The most incredible football trips in Europe and South America
Winning tip: smallest is beautiful, Eibar, Spain
Ipurua stadium (capacity 7,000), in the Basque town of Eibar, is one of the smallest top-flight stadiums in Europe and also one of the most atmospheric. Often shrouded by mist rolling in off the green hills that surround it, this place has a mesmerising quality that is matched by the team on the pitch, who punch well above their weight in Spain’s La Liga [the team is currently in ninth place]. The chance to see superstars like Messi or Ronaldo up-close in what essentially feels like a non-league ground is a unique experience. Backed by a raucous home crowd, including supporters club Eskozia La Brava (Scotland the Brave), the pre- and post-match festivities are as lively as the game itself. Beer and the potent liquor orujo (a pomace brandy) flow freely, along with jokes from the hugely welcoming locals. You could see most of this tiny town in about 90 minutes, so stay in Bilbao or San Sebastián, both about an hour away by bus or train.
I would walk 500 miles to Bremen, Germany
Approaching the goal … the scenic walk to Bremen’s stadium along the Weser river. Photograph: Alamy
After a sobering visit to the abandoned Valentin U-boat bunker, prepare for matchday at the Weserstadion (home of Werder Bremen) by supping at the Shuttinger Brewery (behind Böttcherstrasse). It’s a great place to discuss football as you work your way through a giant currywurst (€8) washed down with a pitcher of dunkel beer. As you resurface on to the picture-postcard thoroughfare your pre-match fervour might be heightened by a jaunty accordionist and the guttural chants of the green and white Werder Ultras.
For spectacular views of the stadium, with its towering floodlights, walk there along the banks of the Weser, where pleasure boats will be ferrying supporters to the match. Vendors of Beck’s lager are dotted along the path, selling small bottles of frothy gas for €4. Give yourself plenty of time because, although a place on the terraces will only set you back €15, good vantage points are at a premium for the diminutive and the tardy alike.
Expect lively banter, lusty hugs and hearty singing, for Bremen’s reputation as a welcoming city is clearly exemplified among the serried ranks of the Ostcurve (east stand). Goal celebrations are particularly noteworthy, for you are likely to be manhandled as a rendition of The Proclaimers’ I’m Gonna Be (500 Miles) is blasted over the tannoy. Your fellow huggers might even join you later at the Teestübchen restaurant in the oldy worldy, yet touristy, Schnoor district (mains from €9.90, Wüstestätte 1) where post-match analysis can be conducted over a plate of labskaus (salted beef and pickles, €16.90) and a heady glass of the local brew – even if it has to be Beck’s!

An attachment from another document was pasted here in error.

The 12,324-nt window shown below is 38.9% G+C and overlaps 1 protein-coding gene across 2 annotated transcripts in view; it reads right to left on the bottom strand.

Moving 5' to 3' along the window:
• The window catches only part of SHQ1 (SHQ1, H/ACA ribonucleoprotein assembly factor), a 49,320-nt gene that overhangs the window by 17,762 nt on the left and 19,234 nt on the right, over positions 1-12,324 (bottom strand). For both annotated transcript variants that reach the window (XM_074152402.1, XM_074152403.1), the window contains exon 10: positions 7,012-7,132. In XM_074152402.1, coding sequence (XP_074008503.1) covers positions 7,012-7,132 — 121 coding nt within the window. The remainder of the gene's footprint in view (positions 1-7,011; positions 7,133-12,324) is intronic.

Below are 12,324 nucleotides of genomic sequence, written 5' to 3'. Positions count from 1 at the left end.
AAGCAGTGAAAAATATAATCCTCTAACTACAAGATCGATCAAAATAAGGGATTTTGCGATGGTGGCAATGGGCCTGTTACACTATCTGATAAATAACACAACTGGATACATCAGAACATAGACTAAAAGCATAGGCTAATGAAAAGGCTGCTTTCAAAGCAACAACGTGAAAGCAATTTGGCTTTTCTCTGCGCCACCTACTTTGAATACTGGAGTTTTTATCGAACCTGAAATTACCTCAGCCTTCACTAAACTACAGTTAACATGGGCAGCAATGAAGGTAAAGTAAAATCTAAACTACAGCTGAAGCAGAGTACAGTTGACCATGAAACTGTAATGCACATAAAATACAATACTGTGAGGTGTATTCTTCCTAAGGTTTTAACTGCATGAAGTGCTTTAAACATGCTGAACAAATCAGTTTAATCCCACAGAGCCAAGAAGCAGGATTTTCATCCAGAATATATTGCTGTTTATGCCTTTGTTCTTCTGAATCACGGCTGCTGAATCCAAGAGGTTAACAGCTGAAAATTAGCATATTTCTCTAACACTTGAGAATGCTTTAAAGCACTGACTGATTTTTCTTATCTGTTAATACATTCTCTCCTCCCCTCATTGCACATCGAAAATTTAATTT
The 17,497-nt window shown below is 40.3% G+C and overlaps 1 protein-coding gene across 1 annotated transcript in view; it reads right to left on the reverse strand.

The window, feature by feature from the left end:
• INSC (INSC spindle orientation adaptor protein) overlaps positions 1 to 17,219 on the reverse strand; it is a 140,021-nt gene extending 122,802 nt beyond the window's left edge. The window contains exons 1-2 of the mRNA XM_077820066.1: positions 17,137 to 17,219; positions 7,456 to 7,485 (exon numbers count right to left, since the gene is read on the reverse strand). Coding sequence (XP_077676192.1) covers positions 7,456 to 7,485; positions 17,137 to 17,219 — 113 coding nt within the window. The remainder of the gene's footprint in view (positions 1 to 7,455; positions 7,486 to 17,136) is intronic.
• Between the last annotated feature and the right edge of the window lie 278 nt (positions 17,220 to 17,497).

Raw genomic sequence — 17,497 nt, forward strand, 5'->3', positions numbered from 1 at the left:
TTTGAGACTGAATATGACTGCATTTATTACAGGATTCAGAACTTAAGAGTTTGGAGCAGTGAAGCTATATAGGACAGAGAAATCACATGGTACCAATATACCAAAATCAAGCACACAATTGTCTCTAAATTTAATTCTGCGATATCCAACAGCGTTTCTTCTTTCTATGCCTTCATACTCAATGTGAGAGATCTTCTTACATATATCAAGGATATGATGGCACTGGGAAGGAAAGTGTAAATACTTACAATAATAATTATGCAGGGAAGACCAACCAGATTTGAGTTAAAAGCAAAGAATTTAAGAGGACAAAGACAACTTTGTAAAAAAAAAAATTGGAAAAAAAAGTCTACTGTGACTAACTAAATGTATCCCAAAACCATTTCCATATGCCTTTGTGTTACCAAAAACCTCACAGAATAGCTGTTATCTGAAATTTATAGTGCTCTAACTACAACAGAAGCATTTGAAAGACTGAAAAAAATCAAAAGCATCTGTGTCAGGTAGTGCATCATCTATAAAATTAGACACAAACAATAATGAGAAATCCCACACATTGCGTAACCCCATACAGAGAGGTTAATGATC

A pitch in a castle, Georgia
Barcelona or Milan may be your first thought when picturing legendary football grounds, but don’t overlook the little town of Kvareli in Georgia. League-three team FC Duruji Kvareli plays its home games in the centre of an 18th- century castle (capacity 1,000). We went to watch a game at the recommendation of our waiter at Kvareli Lake Resort. He’d failed to mention he was actually a player, which we noticed only when we saw him score!
Best food and football, Rome
A cafe in Trastevere. Photograph: Alamy
The fiery, idiosyncratic atmosphere of the Stadio Olimpico amplifies and mirrors everything that is beautiful, intense and contradictory about Rome. With AS Roma and Lazio playing at home on alternate weeks, most weekends between late August and the end of May should coincide with a game. Stay in the leafy, labyrinthine neighbourhood of Trastevere, across the Tiber, on the morning of the match and go for cappuccino at Sant’Eustachio (Piazza Sant’Eustachio 82), near the Pantheon. Walk north towards the Olimpico, passing the Trevi Fountain and Spanish Steps, and through Piazza del Popolo. Shortly before the stadium, you will arrive at MAXXI, the national museum of contemporary art; it’s an abstract, playful contrast to the Rome you have already seen, and the one you are about to. Arrive at the Olimpico early, to watch fans belt out the bizarre yet endearingly naïve club anthems, such as Vola Lazio Vola (a Lazio-themed power ballad), while Olimpia, the club mascot (a golden eagle) soars around the stadium. After a match filled with flares, firecrackers and smoke, walk for 30 minutes south to Cacio e Pepe (Via Giuseppe Avezzana 11), a laid-back neighbourhood trattoria. Order the Roman spaghetti dish of the same name or the carbonara, and celebrate or commiserate with the home fans who monopolise the restaurant. Take a taxi along the Tiber to Open Baladin (Via degli Specchi 6), a cavernous yet intimate bar near Campo de’ Fiori, which specialises in Italian craft beers such as Tocalmatto and BrewFist. From here Trastevere (and your bed) is just a short walk across the Tiber.
Basque in glory, Bilbao, Spain
Barakaldo play at the Campo de Lasesarre. Photograph: David Bevan
It’s worth exploring football in one-club cities. Athletic Club Bilbao is fascinating, but not the only football-related reason to visit Bilbao. Games are played at all hours of the day. Last Sunday I saw Basconia, one of Athletic’s feeder clubs, play in the morning in a suburb of the city. In the afternoon I headed a few metro stops north to watch third-division Barakaldo’s fervent, anti-fascist fans play fallen giants Racing Santander at an architecturally wonderful stadium, the Campo de Lasesarre. There was just time to return to Bilbao to see Athletic Club beat Leganes at the magnificent San Mamés. A wonderful city with so much passion for football.
A football tour around Madrid
Leganes v Las Palmas at the Butarque stadium near Madrid. Photograph: Juanjo Martin/EPA